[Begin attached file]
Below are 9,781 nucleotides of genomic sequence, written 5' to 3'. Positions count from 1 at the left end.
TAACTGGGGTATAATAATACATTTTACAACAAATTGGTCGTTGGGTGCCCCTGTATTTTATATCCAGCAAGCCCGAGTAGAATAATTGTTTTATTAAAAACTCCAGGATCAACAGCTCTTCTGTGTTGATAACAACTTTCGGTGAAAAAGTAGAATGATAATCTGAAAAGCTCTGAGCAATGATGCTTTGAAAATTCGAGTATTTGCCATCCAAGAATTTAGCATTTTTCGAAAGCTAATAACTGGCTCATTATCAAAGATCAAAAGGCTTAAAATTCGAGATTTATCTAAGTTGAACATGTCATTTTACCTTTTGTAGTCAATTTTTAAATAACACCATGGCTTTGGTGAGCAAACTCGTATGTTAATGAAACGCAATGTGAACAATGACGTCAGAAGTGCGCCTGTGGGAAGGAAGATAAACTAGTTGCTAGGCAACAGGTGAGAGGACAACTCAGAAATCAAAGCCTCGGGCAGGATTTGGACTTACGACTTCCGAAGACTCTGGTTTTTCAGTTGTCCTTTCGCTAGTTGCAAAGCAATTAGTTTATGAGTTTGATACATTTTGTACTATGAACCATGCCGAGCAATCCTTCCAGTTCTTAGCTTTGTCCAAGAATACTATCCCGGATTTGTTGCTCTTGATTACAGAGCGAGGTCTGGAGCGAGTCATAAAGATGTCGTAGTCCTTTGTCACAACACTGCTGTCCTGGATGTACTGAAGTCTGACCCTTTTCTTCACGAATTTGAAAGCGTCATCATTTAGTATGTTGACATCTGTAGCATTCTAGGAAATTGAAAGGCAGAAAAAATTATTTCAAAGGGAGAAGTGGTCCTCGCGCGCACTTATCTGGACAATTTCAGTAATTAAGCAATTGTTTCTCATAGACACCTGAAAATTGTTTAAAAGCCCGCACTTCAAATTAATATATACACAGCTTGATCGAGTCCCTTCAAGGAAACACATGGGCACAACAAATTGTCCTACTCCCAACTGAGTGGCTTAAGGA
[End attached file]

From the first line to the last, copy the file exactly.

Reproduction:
Below are 9,781 nucleotides of genomic sequence, written 5' to 3'. Positions count from 1 at the left end.
TAACTGGGGTATAATAATACATTTTACAACAAATTGGTCGTTGGGTGCCCCTGTATTTTATATCCAGCAAGCCCGAGTAGAATAATTGTTTTATTAAAAACTCCAGGATCAACAGCTCTTCTGTGTTGATAACAACTTTCGGTGAAAAAGTAGAATGATAATCTGAAAAGCTCTGAGCAATGATGCTTTGAAAATTCGAGTATTTGCCATCCAAGAATTTAGCATTTTTCGAAAGCTAATAACTGGCTCATTATCAAAGATCAAAAGGCTTAAAATTCGAGATTTATCTAAGTTGAACATGTCATTTTACCTTTTGTAGTCAATTTTTAAATAACACCATGGCTTTGGTGAGCAAACTCGTATGTTAATGAAACGCAATGTGAACAATGACGTCAGAAGTGCGCCTGTGGGAAGGAAGATAAACTAGTTGCTAGGCAACAGGTGAGAGGACAACTCAGAAATCAAAGCCTCGGGCAGGATTTGGACTTACGACTTCCGAAGACTCTGGTTTTTCAGTTGTCCTTTCGCTAGTTGCAAAGCAATTAGTTTATGAGTTTGATACATTTTGTACTATGAACCATGCCGAGCAATCCTTCCAGTTCTTAGCTTTGTCCAAGAATACTATCCCGGATTTGTTGCTCTTGATTACAGAGCGAGGTCTGGAGCGAGTCATAAAGATGTCGTAGTCCTTTGTCACAACACTGCTGTCCTGGATGTACTGAAGTCTGACCCTTTTCTTCACGAATTTGAAAGCGTCATCATTTAGTATGTTGACATCTGTAGCATTCTAGGAAATTGAAAGGCAGAAAAAATTATTTCAAAGGGAGAAGTGGTCCTCGCGCGCACTTATCTGGACAATTTCAGTAATTAAGCAATTGTTTCTCATAGACACCTGAAAATTGTTTAAAAGCCCGCACTTCAAATTAATATATACACAGCTTGATCGAGTCCCTTCAAGGAAACACATGGGCACAACAAATTGTCCTACTCCCAACTGAGTGGCTTAAGGA